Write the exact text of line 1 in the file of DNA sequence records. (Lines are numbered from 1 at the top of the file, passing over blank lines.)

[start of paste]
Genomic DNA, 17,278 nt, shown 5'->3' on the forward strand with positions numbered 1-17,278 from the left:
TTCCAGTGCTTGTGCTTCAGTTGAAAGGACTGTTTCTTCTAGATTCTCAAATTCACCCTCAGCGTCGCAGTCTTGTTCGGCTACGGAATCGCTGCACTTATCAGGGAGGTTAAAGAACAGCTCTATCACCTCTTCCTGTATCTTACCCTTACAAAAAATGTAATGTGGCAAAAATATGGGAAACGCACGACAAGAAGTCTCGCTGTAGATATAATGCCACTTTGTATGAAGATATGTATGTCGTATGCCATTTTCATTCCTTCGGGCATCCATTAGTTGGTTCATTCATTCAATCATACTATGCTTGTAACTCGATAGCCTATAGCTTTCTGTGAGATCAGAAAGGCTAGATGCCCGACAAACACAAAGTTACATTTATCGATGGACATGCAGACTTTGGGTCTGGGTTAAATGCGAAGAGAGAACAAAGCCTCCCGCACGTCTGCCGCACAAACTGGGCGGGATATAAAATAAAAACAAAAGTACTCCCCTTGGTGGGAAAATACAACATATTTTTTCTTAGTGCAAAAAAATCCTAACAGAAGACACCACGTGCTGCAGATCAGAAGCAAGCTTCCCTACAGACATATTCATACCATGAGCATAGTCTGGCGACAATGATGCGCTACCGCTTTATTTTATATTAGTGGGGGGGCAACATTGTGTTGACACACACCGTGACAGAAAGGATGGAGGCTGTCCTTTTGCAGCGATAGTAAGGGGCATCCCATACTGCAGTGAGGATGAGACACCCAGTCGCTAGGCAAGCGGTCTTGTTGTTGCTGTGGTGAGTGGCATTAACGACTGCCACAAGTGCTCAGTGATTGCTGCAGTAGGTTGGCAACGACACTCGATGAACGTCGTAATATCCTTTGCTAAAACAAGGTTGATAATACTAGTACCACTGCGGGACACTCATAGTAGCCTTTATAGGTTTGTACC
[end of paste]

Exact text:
Genomic DNA, 17,278 nt, shown 5'->3' on the forward strand with positions numbered 1-17,278 from the left: